When a trip to the emergency room is in order, you’re usually in a hurry, because, after all, it’s an emergency. Sitting around waiting to be seen by a doctor can be an agonizing experience for those in need of quick help. While Yelp can’t hurry along those doctors, it can apparently tell you just how long you might expect to be camped out in the hospital E.R. [More]
Tim enjoyed his unlisted phone number for over thirty years until Charter published it in the local phone book. Now he has two options: ditch his long-time number, or lose his cherished anonymity. Inside, Charter’s apology letter.
EBay’s highly criticized fee changes—lower listing prices but a 67% increase in seller fees—kicked in last week, and next month eBay’s payment service PayPal will start holding certain deposits for up to 21 days if PayPal considers the transaction “high risk.” PayPal earns interest on any money it holds—and it’s perfectly legal because PayPal is a deposit broker and not a bank. If you do find your money stuck in “high risk” detention, there’s only one way you can attempt to earn money from the delay, and that’s by sticking it in PayPal’s Money Market Fund.
Missouri florists have bankrupted a New Jersey telemarketer accused in a class action suit of tampering with phone book listings to siphon callers away from local businesses. The telemarketer, TTP, purchased phone book listings under the same names as local florists, but did not provide an address; the listings appeared side-by-side, but when local callers dialed the number without an address, they were directed to an out-of-state call center that tacked on a handling fee and submitted the order to a different area florist.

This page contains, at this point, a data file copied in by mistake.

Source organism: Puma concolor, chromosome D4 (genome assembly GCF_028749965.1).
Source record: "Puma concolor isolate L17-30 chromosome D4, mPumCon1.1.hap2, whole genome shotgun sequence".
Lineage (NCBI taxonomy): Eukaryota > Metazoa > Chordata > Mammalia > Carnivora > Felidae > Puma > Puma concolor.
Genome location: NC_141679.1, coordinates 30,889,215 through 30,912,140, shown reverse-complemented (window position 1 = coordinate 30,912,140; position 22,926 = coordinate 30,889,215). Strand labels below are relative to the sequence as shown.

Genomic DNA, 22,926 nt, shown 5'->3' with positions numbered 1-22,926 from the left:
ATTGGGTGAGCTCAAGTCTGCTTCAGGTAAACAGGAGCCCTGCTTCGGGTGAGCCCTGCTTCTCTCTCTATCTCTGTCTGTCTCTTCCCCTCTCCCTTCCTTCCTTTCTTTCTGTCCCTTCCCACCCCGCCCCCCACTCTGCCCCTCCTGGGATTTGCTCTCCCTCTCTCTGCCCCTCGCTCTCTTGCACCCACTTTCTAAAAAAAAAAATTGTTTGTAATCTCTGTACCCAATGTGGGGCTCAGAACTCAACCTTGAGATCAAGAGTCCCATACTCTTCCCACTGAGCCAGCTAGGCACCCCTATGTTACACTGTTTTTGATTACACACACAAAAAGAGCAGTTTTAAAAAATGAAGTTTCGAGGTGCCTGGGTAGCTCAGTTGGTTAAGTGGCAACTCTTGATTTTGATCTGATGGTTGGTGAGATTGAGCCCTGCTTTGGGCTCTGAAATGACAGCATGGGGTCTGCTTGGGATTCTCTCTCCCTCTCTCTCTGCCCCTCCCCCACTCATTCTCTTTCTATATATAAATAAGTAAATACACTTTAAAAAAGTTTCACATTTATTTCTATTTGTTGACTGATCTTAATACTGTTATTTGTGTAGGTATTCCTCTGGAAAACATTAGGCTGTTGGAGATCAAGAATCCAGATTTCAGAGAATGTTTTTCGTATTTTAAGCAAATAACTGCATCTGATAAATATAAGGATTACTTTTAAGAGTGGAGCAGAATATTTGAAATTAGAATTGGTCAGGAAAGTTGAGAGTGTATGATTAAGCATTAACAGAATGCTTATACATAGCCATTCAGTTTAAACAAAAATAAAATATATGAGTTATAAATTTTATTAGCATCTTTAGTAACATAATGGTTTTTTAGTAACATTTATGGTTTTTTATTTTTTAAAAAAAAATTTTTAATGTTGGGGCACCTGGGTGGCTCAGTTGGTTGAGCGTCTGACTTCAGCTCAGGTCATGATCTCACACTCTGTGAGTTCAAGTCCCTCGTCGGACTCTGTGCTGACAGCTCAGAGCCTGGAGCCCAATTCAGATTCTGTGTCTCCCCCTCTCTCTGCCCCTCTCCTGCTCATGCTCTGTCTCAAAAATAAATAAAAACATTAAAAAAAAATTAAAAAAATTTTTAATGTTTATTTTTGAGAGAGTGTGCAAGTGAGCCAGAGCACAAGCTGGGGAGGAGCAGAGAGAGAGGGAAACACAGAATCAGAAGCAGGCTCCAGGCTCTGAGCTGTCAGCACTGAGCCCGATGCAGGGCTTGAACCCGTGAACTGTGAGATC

“The primary objective of both lawsuits is to get TTP out of Missouri,” said Gregory Leyh of Gladstone, the attorney for both class-action lawsuits. “TTP cheats by pretending to be a local florist so it can fool consumers and steal the legitimate business of Missouri florists. At least for now, TTP is no longer in the floral business in Missouri.”
“The rules these brokers made drove up costs and reduced the choice for consumers, and they violated federal law,” Jeffrey Schmidt, director of the F.T.C.’s competition bureau, said in a statement.”